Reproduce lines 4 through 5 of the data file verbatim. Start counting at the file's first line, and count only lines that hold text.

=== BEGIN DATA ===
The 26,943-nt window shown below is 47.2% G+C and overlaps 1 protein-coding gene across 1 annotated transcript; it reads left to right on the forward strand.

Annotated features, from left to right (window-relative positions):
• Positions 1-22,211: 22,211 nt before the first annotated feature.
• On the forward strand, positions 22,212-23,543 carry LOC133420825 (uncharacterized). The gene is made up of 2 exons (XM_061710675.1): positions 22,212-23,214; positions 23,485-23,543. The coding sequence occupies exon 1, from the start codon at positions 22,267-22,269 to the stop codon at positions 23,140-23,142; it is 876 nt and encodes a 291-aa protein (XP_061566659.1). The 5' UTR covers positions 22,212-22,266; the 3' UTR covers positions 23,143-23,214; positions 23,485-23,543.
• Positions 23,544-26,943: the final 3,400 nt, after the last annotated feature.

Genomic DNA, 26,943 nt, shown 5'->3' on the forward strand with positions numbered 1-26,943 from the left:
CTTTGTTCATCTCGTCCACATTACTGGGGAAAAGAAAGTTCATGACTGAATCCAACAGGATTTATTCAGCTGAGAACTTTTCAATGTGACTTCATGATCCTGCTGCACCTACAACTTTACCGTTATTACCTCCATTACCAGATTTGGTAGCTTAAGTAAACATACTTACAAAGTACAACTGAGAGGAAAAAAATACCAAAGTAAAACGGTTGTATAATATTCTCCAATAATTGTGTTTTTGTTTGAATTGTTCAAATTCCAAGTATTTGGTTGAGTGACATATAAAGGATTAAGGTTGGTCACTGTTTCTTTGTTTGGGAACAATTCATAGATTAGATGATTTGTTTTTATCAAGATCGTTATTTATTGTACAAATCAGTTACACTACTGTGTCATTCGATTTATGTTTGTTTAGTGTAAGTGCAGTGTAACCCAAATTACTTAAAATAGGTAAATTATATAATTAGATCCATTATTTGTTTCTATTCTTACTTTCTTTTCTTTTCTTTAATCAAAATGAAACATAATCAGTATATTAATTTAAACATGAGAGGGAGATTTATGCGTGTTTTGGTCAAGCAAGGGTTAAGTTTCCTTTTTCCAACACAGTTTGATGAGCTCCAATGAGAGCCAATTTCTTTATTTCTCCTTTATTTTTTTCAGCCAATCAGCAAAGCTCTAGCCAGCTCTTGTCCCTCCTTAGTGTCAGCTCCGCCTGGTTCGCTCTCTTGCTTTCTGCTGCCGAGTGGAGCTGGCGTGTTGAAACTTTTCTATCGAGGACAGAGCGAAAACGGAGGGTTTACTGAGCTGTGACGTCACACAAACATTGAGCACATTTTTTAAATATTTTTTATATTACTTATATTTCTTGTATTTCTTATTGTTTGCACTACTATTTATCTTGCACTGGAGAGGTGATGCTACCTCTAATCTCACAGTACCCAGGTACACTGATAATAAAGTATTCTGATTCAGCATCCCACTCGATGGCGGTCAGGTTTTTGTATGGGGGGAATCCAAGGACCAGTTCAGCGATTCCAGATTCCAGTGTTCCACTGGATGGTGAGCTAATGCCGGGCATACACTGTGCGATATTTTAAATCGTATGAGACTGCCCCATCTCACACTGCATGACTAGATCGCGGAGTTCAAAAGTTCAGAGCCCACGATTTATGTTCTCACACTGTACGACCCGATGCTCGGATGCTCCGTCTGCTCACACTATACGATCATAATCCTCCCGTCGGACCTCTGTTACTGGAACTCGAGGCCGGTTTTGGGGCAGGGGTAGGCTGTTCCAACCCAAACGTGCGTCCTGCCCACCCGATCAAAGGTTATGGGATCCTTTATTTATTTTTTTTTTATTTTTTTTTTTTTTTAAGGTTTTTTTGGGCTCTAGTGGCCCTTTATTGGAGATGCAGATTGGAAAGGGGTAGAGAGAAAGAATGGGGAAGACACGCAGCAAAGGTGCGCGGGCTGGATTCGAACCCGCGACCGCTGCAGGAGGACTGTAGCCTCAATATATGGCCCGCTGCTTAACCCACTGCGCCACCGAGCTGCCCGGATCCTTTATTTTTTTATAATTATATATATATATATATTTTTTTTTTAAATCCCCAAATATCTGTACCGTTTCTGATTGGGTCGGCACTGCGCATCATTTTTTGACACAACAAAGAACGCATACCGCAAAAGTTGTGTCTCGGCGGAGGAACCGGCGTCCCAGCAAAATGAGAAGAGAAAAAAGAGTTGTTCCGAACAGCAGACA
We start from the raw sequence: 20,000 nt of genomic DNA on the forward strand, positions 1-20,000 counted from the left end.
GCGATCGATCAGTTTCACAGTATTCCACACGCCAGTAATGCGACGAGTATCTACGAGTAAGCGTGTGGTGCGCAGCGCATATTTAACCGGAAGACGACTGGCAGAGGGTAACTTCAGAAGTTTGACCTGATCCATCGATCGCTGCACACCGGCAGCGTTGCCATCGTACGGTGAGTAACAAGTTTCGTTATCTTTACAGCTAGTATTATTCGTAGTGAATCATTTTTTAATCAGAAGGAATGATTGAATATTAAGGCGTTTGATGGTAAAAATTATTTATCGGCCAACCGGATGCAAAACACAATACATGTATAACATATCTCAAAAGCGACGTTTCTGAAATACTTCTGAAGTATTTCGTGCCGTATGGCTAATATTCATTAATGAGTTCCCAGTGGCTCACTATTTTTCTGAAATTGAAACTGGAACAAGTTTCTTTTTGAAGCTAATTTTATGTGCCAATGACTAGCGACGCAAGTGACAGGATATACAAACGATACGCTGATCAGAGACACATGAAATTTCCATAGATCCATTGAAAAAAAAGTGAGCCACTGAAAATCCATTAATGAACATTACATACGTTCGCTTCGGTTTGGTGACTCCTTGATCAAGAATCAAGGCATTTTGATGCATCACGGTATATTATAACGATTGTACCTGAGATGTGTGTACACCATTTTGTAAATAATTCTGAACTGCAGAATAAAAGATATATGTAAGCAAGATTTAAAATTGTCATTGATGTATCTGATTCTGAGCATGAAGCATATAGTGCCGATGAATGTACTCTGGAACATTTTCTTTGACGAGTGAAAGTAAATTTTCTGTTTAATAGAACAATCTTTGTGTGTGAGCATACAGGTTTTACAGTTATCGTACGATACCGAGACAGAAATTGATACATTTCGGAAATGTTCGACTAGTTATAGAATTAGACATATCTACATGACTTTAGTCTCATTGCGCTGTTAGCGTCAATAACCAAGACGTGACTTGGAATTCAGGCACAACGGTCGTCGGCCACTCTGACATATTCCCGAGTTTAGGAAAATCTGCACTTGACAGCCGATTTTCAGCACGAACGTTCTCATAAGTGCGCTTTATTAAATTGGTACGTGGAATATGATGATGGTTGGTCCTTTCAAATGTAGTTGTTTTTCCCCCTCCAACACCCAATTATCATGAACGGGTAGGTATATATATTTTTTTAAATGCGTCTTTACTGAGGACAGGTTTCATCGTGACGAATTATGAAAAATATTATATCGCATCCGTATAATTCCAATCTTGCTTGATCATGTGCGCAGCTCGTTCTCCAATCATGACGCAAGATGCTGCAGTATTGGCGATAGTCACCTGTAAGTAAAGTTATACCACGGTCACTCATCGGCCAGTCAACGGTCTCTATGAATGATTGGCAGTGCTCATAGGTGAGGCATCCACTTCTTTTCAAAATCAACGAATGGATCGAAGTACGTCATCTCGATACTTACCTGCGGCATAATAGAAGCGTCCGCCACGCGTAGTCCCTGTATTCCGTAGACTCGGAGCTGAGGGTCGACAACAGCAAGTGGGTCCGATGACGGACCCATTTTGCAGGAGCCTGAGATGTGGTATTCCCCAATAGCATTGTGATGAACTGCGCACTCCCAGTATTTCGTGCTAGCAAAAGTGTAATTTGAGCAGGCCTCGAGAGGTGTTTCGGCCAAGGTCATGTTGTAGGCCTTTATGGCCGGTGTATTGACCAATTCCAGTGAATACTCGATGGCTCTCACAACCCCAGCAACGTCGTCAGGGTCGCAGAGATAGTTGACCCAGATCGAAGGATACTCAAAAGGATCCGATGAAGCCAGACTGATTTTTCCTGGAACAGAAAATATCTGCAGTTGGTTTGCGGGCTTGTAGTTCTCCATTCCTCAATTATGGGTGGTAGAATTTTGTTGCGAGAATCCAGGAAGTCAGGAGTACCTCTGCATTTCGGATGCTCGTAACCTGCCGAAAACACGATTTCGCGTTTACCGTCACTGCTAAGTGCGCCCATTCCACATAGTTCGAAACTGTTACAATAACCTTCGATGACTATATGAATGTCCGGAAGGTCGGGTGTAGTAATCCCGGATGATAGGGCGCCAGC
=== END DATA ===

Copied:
• On the forward strand, positions 22,212-23,543 carry LOC133420825 (uncharacterized). The gene is made up of 2 exons (XM_061710675.1): positions 22,212-23,214; positions 23,485-23,543. The coding sequence occupies exon 1, from the start codon at positions 22,267-22,269 to the stop codon at positions 23,140-23,142; it is 876 nt and encodes a 291-aa protein (XP_061566659.1). The 5' UTR covers positions 22,212-22,266; the 3' UTR covers positions 23,143-23,214; positions 23,485-23,543.
• Positions 23,544-26,943: the final 3,400 nt, after the last annotated feature.